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Health

Google on Life and Death

Monday, 23 September, 2013 1 Comment

“One of the things I thought was amazing is that if you solve cancer, you’d add about three years to people’s average life expectancy. We think of solving cancer as this huge thing that’ll totally change the world, but when you really take a step back and look at it, yeah, there are many, many tragic cases of cancer, and it’s very, very sad, but in the aggregate, it’s not as big an advance as you might think.” So says search engine entrepreneur Larry Page in “The Audacity of Google”, the main feature article in the current issue of Time magazine, which plays up the interview on its cover with the dramatic title: Can Google Solve Death?.

In a post on Google+ dated 18 September, Page wrote: “I’m excited to announce Calico, a new company that will focus on health and well-being, in particular the challenge of aging and associated diseases… These issues affect us all — from the decreased mobility and mental agility that comes with age, to life-threatening diseases that exact a terrible physical and emotional toll on individuals and families.”

Nabanita Das commented on the post: “quite an overpowering thought ….cancer is known to exist more than 5000 yrs back (as mentioned in epics ) ….it is the most persistent harbinger of natural (aging) death process ….any breakthrough will surely be multifaceted.”

But a close reading of Page’s comments in the Time interview suggest that “solving” the cancer problem is not what Page has in mind. Sure, the search for the cancer “cure” is regarded by many as the Holy Grail of modern medicine, but it does not follow that Page would see it this way. The reason is “Big Data”. More about that here on Wednesday.

Time


Stop Sepsis. Save Lives.

Monday, 9 September, 2013 0 Comments

The first-ever Berlin Sepsis Summit (PDF) opens today in Langenbeck-Virchow-Haus. Your blogger has a personal interest in the disease as he contracted sepsis, with near fatal consequences, while in hospital during summer and nothing concentrates the mind more wonderfully than the prospect of closure and its causes, to paraphrase Dr Johnson. For those unfamiliar with the syndrome, sepsis occurs when the body is unable to fight bacterial infection. Perversely, many of the advances in modern healthcare weaken our immune system, opening the door for sepsis. These include cancer treatments, medicines for gastro-intestinal illnesses and drugs that affect the immune system, like cortisone.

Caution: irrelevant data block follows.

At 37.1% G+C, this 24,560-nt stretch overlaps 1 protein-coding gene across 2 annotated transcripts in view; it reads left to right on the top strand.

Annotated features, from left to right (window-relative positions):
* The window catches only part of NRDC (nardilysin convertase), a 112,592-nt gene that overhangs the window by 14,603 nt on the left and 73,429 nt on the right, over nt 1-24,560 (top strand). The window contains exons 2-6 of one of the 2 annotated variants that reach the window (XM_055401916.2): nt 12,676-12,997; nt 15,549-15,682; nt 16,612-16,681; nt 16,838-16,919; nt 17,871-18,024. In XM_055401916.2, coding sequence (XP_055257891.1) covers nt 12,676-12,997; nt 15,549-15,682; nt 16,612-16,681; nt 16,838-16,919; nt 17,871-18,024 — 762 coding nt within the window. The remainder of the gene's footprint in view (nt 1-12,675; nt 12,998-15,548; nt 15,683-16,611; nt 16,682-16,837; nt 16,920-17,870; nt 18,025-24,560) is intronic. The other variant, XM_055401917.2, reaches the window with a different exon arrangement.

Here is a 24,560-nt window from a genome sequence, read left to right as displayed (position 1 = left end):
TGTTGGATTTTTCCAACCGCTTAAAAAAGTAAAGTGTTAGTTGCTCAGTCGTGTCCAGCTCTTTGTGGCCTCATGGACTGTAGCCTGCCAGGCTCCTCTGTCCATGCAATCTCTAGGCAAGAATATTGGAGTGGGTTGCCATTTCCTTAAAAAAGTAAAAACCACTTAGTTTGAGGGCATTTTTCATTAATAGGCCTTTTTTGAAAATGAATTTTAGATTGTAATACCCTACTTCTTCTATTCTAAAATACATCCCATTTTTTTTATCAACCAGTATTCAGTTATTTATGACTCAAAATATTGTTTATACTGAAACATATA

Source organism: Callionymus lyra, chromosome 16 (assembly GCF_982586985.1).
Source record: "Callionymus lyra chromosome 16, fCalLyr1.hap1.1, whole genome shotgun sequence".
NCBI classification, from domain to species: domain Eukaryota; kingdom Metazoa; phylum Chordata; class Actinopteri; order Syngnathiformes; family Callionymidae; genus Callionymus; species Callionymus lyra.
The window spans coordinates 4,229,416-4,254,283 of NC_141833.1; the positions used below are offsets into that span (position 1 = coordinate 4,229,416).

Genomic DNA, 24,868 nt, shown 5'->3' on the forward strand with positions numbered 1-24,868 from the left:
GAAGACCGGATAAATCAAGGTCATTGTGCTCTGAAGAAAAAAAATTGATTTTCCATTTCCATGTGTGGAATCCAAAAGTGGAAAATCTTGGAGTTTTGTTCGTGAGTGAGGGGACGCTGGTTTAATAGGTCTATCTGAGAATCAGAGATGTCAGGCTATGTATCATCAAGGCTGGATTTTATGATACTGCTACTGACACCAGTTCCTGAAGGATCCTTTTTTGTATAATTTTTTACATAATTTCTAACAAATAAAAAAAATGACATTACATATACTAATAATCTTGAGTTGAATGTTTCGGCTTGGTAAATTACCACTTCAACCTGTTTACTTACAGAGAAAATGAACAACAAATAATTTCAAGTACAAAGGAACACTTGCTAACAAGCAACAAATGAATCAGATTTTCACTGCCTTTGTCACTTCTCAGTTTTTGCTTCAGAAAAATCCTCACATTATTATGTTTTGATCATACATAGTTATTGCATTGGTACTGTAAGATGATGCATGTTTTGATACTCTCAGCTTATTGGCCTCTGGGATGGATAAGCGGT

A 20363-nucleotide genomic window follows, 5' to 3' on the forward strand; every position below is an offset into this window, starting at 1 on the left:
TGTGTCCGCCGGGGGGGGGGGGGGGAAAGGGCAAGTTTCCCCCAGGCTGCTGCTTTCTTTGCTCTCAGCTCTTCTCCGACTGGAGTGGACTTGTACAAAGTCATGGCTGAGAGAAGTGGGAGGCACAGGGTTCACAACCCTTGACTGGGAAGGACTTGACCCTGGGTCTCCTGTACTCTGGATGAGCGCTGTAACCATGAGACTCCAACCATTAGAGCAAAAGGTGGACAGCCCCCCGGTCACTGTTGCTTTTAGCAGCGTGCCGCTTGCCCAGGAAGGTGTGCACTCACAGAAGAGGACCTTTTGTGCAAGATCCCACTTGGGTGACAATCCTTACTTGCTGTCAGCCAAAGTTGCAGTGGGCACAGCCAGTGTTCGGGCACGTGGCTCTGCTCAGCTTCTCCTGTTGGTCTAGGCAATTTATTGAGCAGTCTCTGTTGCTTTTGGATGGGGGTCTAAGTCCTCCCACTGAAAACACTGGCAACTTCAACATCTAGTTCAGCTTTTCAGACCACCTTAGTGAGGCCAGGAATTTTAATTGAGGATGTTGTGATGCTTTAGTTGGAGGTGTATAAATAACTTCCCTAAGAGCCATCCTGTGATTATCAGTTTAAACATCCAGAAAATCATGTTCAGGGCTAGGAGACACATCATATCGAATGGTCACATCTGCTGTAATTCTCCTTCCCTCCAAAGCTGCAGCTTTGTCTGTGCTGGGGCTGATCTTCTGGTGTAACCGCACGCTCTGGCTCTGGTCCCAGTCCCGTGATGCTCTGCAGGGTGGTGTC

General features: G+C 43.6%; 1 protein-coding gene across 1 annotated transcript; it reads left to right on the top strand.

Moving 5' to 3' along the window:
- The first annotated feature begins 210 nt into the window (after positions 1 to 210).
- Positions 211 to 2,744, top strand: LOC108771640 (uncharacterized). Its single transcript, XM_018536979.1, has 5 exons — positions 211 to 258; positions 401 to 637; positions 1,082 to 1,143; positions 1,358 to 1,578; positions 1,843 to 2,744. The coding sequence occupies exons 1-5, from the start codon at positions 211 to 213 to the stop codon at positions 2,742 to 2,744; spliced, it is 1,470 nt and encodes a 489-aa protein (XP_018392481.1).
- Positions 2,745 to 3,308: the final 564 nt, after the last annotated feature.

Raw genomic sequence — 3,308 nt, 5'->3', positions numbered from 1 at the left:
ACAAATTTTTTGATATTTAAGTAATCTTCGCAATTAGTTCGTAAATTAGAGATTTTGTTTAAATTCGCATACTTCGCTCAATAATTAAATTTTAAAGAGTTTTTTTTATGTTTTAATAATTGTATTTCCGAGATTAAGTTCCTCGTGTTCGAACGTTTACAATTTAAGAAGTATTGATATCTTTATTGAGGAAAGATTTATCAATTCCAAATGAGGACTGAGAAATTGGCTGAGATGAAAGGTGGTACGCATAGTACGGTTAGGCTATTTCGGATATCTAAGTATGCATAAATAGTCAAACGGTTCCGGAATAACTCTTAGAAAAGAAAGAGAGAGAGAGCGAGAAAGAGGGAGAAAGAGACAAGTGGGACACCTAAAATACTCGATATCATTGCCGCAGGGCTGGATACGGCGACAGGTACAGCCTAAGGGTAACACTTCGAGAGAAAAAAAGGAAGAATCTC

Every three seconds someone around the world dies of sepsis and, terrifyingly, it is now the second-leading cause of death in non-coronary intensive care unit patients. Even in first-world countries such as Germany, with a much-praised healthcare system, some 160,000 people die from the disease annually. Imagine, then, the havoc it wreaks in less developed societies?

The keynote address in Berlin today will be given by Ciaran Staunton, whose young son, Rory, died of sepsis in April last year in NYU Langone Medical Center. A preventable death in one of the world’s best medical facilities produced a storm of outrage and led in January to the enactment in New York State of “Rory’s Regulations“, a series of protocols to diagnose and treat sepsis before it turns fatal.

World Sepsis Day will be marked globally on Friday and the declared goal is reducing the incidence of the disease by 20 percent by 2020. Stop Sepsis. Save Lives.

World Sepsis Day


Cranberries and Red Bull

Tuesday, 27 August, 2013 0 Comments

There’s sugar in Red Bull, but that hasn’t hindered its march to global dominance in the energy drinks segment. Close to five billion cans of the stuff were sold in 2011, and the Austrians are masters of marketing the drink because they keep on spotting clever ways to insert themselves into stories where the colour red has a role to play. As in the growth and harvesting of cranberries as filmed so beautifully by Alex Horner.

“Cranberries can serve as a good source of supplemental antioxidants. Simply put, antioxidants protect our bodies from harmful molecules we are exposed to every day of our lives.” So says The Cranberry Institute, which has a clear interest in talking up the benefits of the red berries. So what are the facts? Well, cranberries are produced by the Vaccinium macrocarpon plant that’s grown extensively in the northern USA and Canada, and they do contain many healthy, natural compounds. So if you drink cranberry juice, you’ll be taking in relatively large amounts of antioxidants called anthocyanidins which, like all antioxidants, stabilize and ultimately destroy free radicals, the potentially damaging compounds produced in your body as byproducts of metabolism or after exposure to environmental toxins. Be aware, though, that the Memorial Sloan-Kettering Cancer Center says “cranberry juice has not been shown to treat or prevent cancer.” What’s more, the “cranberry juice” that reaches the consumer often contains higher levels of sugar than are to be found in Red Bull.